During most of my time at UBC, both as a layperson and pastor, I was an advocate for not having a formal system of membership. I thought this was a corrective against the elitism and exclusivity that church membership often creates in more traditional churches. The idea was that if there were no official members or “non” members, then a sense of belonging and connection was open to everyone who walked through the doors, regardless of their “status” within the community. In theory this was a revolutionary concept. In practice, though, it actually reinforced a culture of insiders and outsiders. The only difference was that there was no mechanism whereby an “outsider” could become an “insider,” or at least where they could feel like they belonged.
The assumed antidote for this was Mi Casas and other small groups, which did go a long way in creating a sense of inclusion and belonging for many people. But there was always a strange phenomenon at work: For a long time, just about everyone at UBC assumed there was an “in group,” but hardly anyone believed they were a part of it. We all could point to another group of people as the “insiders,” a group who conversely assumed that we were the insiders. Everyone seemed to be envious of everyone else’s imaginary status. And this was without a formal system of membership.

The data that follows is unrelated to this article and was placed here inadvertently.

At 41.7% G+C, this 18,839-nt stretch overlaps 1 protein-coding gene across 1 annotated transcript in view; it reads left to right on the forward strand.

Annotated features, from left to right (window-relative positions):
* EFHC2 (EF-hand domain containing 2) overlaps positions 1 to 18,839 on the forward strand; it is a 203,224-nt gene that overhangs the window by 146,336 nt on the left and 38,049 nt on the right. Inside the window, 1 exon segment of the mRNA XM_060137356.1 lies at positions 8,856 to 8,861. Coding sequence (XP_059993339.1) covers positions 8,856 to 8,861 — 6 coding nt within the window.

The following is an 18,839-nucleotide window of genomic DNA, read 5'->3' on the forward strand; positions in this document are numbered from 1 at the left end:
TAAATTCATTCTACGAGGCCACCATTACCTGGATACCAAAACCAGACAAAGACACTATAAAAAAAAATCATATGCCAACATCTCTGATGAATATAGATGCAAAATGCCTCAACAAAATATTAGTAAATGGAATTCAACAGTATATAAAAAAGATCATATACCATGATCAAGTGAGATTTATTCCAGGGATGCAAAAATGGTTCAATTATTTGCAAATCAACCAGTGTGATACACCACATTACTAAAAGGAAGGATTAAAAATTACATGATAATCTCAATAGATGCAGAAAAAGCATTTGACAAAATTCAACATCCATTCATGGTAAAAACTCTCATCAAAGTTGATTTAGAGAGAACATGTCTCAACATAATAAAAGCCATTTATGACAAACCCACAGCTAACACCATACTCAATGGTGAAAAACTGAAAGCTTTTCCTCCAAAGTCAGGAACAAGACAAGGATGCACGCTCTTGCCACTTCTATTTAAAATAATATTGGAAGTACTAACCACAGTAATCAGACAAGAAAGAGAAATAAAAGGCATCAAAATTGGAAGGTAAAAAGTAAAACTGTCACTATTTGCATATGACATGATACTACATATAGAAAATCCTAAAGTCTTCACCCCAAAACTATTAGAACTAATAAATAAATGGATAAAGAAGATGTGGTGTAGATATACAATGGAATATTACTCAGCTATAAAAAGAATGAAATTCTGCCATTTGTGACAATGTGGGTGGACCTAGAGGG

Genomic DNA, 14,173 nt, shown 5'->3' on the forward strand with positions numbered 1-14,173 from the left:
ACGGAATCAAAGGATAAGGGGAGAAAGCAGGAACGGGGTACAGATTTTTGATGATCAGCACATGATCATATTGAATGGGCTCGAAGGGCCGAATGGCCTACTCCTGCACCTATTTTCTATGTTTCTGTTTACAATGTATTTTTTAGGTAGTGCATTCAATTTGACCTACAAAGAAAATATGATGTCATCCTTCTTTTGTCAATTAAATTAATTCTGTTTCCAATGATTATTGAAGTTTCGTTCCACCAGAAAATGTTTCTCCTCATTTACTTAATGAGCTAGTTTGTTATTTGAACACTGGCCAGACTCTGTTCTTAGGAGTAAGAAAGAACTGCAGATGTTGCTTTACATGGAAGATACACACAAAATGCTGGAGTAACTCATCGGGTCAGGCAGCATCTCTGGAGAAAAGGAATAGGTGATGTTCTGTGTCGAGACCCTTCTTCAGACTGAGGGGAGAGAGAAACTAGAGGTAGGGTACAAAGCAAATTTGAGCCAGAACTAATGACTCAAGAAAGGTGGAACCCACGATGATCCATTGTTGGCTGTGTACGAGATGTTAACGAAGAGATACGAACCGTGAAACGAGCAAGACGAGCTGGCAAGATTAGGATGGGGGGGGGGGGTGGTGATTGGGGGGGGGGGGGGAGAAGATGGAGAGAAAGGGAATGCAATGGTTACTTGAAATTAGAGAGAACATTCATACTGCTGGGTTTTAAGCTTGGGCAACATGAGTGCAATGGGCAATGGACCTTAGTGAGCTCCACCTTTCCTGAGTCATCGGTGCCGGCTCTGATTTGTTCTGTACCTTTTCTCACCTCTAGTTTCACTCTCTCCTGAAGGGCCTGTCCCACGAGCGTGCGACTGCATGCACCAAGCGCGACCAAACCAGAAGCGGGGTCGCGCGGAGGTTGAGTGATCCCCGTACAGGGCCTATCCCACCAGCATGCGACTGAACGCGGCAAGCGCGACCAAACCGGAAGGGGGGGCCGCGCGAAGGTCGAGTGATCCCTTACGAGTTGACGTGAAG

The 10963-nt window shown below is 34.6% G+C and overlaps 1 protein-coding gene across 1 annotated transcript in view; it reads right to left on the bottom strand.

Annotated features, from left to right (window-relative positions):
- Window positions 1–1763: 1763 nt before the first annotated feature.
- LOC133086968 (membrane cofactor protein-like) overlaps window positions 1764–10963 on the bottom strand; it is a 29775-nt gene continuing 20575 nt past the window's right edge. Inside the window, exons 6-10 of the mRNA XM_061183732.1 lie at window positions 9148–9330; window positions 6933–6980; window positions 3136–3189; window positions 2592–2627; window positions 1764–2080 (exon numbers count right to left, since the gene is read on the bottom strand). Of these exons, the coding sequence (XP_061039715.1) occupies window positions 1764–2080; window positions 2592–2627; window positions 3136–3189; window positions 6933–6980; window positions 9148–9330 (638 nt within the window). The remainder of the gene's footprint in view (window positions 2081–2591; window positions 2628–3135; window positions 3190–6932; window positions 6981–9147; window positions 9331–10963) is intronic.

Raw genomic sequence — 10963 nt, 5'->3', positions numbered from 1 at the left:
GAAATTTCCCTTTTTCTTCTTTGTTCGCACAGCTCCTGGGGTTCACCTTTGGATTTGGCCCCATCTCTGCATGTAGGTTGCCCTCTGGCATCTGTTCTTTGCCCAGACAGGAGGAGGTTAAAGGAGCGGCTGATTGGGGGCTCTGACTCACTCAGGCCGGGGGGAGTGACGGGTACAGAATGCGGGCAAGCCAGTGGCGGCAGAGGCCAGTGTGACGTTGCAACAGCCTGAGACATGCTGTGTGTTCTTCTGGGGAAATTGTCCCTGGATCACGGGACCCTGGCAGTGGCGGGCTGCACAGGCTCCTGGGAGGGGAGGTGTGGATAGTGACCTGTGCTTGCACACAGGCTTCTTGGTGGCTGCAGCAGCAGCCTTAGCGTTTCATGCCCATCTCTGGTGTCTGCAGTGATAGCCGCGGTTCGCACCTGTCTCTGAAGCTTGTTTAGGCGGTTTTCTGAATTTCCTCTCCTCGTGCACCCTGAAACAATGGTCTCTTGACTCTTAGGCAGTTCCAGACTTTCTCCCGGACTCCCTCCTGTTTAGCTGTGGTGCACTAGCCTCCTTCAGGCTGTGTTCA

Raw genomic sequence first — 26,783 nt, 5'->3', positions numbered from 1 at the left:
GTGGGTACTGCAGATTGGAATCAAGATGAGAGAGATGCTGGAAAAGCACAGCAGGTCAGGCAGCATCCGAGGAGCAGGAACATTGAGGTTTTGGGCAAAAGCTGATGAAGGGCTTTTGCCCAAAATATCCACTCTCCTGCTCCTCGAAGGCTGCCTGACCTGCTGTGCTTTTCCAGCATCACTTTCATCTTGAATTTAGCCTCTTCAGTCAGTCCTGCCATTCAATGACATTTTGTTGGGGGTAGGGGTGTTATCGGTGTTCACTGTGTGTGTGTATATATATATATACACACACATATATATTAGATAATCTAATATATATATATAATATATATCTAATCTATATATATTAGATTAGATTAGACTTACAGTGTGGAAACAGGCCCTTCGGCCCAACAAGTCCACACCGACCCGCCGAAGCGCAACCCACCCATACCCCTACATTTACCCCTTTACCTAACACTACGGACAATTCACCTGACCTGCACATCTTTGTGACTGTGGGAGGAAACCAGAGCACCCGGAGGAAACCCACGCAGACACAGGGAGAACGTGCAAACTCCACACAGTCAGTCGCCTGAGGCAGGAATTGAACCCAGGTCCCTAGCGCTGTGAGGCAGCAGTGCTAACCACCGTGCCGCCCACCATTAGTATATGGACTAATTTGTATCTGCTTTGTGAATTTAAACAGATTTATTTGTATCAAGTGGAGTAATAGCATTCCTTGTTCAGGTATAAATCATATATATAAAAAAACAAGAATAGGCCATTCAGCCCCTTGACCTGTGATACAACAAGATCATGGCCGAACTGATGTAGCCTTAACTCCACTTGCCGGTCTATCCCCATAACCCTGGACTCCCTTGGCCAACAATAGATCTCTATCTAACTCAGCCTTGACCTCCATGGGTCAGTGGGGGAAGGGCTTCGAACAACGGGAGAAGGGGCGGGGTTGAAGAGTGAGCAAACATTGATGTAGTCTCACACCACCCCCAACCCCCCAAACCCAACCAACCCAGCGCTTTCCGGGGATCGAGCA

What wasn’t imaginary was that there was always one subset of people who were asked to serve on Leadership positions. Regardless of how theologically and demographically diverse this group was, they always seemed to be those who had some sort of relationship with a pastor or someone else on Leadership Team. The result was that those who were known remained known, and those who were unknown had few ways of being known. Over time I began to believe that a formal system of church membership could help remedy this.
I now see church membership, regardless of how outdated it may seem, as an important institution that makes accountability, transparency and discipleship more likely to occur within a church community. It is a ritual that makes individual followers of Jesus accountable to a local body of believers, and a local body of believers accountable to the individual followers of Jesus that makes it up.
But I didn’t go into the process of discerning whether church membership was a good fit for UBC with any of that as a given. The team of UBC’ers I assembled to talk through the process, which consisted of a wide theological and demographic spectrum of people, entered the process with one question in front of us—Should UBC institute a formal membership policy?
(As an aside– Even though this group was very diverse in its makeup, one thing it didn’t consist of was someone who had been a part of the “insider” group for a long time, which I think becomes important later on.)